Home » Posts tagged 'United Kingom'
Tag Archives: United Kingom
Not even Cassandra, cursed to prophesise but never be believed, could have predicted the tumultuous change that occurred in 2016. In June, just over half of the British public (51.89%) voted to leave the European Union. Then, in November, Donald Trump defeated Hillary Clinton to become the President of the United States.
And not only did Trump defeat Clinton, winning thirty of America’s fifty states (though Clinton did win the popular vote), the Republican Party utterly decimated the Democrats. Trump won thirty of America’s fifty states (Clinton, admittedly, did win the popular vote). The Republicans have taken control of the House of Representatives, have a majority in the Senate, hold thirty-three state governorships, and control thirty-two state legislatures.
Brexit’s victory and Trump’s triumph comes off the back of a deeper cultural movement. It is a movement that rejects the doctrines of political correctness, identity politics, diversity, and equality in favour of greater intellectual rigour and personal freedom. Trump’s gift to this movement has been to expand the Overton Window. As an indirect consequence of his uncouthness, the boundaries of public discourse have been expanded exponentially.
Throughout his campaign, the media treated Trump as a joke. He hasn’t got a hope in Hades, they claimed. In the end, however, they were proven wrong. Trump won through a mixture of hard-line policies on immigration and a rejection of political correctness and far-left politics. And he won through his astounding ability to market himself to the American people.
The first thing to note is that Trump thrives on scandal. Much of this ability emanates from his already tarnished reputation as a rude, uncouth, bully and womaniser. Trump has never denied these facets of his personality (in some cases he has even emphasised them). What this means is that those who voted for Trump did so despite the significant faults in his character. Consequentially, accusations involving sex or money (the two things people truly care about) has little effect on him.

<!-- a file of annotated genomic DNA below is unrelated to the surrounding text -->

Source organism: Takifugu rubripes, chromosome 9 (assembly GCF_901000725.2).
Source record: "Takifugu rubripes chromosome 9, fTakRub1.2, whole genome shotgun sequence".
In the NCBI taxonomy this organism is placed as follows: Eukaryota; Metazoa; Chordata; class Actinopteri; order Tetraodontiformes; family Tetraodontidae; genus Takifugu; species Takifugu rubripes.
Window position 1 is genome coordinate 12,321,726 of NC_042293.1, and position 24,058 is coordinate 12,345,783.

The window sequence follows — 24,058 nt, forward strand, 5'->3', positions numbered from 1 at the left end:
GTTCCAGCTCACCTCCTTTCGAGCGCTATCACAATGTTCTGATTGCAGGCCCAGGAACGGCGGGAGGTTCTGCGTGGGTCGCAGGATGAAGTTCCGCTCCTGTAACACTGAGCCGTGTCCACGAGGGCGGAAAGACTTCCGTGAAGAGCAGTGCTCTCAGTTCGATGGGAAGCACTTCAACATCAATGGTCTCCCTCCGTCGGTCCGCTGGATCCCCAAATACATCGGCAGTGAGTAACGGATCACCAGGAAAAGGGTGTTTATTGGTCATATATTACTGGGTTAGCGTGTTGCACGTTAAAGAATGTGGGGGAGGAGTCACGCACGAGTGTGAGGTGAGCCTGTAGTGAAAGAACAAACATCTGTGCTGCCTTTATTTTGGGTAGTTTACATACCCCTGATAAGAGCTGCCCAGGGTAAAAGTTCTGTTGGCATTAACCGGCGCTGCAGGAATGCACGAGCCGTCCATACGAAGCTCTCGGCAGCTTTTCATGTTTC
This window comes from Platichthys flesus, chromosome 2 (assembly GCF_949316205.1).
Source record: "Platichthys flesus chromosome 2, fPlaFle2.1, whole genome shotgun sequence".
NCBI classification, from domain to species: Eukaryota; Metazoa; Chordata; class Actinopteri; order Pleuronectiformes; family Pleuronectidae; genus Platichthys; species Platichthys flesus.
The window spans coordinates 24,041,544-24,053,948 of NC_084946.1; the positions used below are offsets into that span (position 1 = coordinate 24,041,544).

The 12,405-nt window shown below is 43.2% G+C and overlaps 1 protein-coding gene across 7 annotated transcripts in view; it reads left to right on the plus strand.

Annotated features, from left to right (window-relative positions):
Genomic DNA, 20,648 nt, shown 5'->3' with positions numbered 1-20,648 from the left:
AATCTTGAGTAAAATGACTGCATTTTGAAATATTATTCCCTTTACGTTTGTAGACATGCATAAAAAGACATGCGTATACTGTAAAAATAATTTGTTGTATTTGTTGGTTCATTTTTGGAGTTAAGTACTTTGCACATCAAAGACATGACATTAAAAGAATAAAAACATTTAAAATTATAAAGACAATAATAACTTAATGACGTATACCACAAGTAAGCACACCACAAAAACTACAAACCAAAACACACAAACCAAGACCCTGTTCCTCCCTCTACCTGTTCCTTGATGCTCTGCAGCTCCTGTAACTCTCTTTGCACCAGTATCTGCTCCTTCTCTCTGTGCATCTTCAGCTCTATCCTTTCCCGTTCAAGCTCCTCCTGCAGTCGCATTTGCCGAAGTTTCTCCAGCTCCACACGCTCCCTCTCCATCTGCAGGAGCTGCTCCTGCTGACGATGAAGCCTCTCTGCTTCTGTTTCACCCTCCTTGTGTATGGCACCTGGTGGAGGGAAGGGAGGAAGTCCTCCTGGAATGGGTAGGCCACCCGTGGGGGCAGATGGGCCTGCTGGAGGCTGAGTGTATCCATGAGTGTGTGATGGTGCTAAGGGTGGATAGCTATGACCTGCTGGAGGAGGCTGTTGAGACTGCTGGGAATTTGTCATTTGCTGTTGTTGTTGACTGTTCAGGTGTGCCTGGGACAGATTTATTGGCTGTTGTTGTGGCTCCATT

Then there is his skill as an emotional manipulator. Trump appeals directly to the emotional sensibilities of the people by using fear-mongering rhetoric to circumvent the mind’s critical faculties. Rather than emphasising the importance of maintaining the integrity of immigration law, Trump chooses to emphasise the crimes – rapes, murders, drug offences – committed by some illegal immigrants. After this, Trump promotes anger by setting up an out-group as the enemy. As a result, Trump implies not only that he is the best man to solve these issues, but that anyone who opposes him is somehow anti-American.
Finally, there is Trump’s use of simplicity and repetition as persuasive tools. Nuanced and boring statements can be taken out of context. By contrast, simple and heavily repetitive statements are harder to take out of context. But, more importantly, such statements are also more likely to be believed.
Much of Trump’s use of simplicity has its basis in his relationship with language. Trump speaks at a fourth-grade level and averages one syllable per word. While it would be easy to dismiss this as unsophisticated or low brow, it is important to remember that small words have a stronger and more immediate emotional impact, are more accessible to a wider audience, and are considered more believable. Cognitive fluency bias means that that the easier it is to understand something, the more likely it is to be believed. As a consequence, Trump’s use of small, simple words means he is more likely to be understood and, therefore, is more likely to be believed.
Perhaps the most important aspect of Trump’s magnetism is his ability to bypass the traditional mediums of communication and appeal directly to the American people. Unlike Hillary Clinton, who relied upon celebrity support and the mainstream media, Trump and his supporters used social media to appeal directly to voters. The lesson is clear: voters like for politicians to speak to them as equals, not preach to them from on high.
Since the sexual revolution, society’s attitudes towards sex and the family have been shifting more and more to the left. Today’s sexual philosophy has its roots in the prevailing social forces of the 1960s and 1970s. These forces have challenged the traditional institutions of monogamous marriage and the traditional family, seeking to replace them with their own utopian values.
The introduction of No Fault Divorce in America in 1970 signalled the most immediate sign of the cultural shift. Previously, people got married young and stayed married. Divorce was a social taboo. Shifting cultural philosophies and changing laws have altered this reality. Conservative commentator and Daily Wire editor, Ben Shapiro, blames the rise of divorce on a lack of religious fervour among young people, and the existence of a ‘divorce culture’ which celebrates serial monogamy and single parenthood.
A natural consequence of the decline of monogamous marriage and the traditional household has been the rise of the single parent family. In the past children were born within the confines of marriage. This is no longer the case, as statistical comparisons reveal: in 2015, 40.2% of live births were to unwed mothers, compared to only 5.30% in 1960. Similarly, in the United Kingdom in 2013, 46.5% of children were born to unwed mothers, compared to 11% in 1979. In 2014, a Pew Research poll found that fewer than half of American kids lived in a home with their mother and father, compared to sixty-one percent in 1980, and seventy-three percent in 1960. Across the pond in the United Kingdom, it is believed that a quarter of all families are single parent families.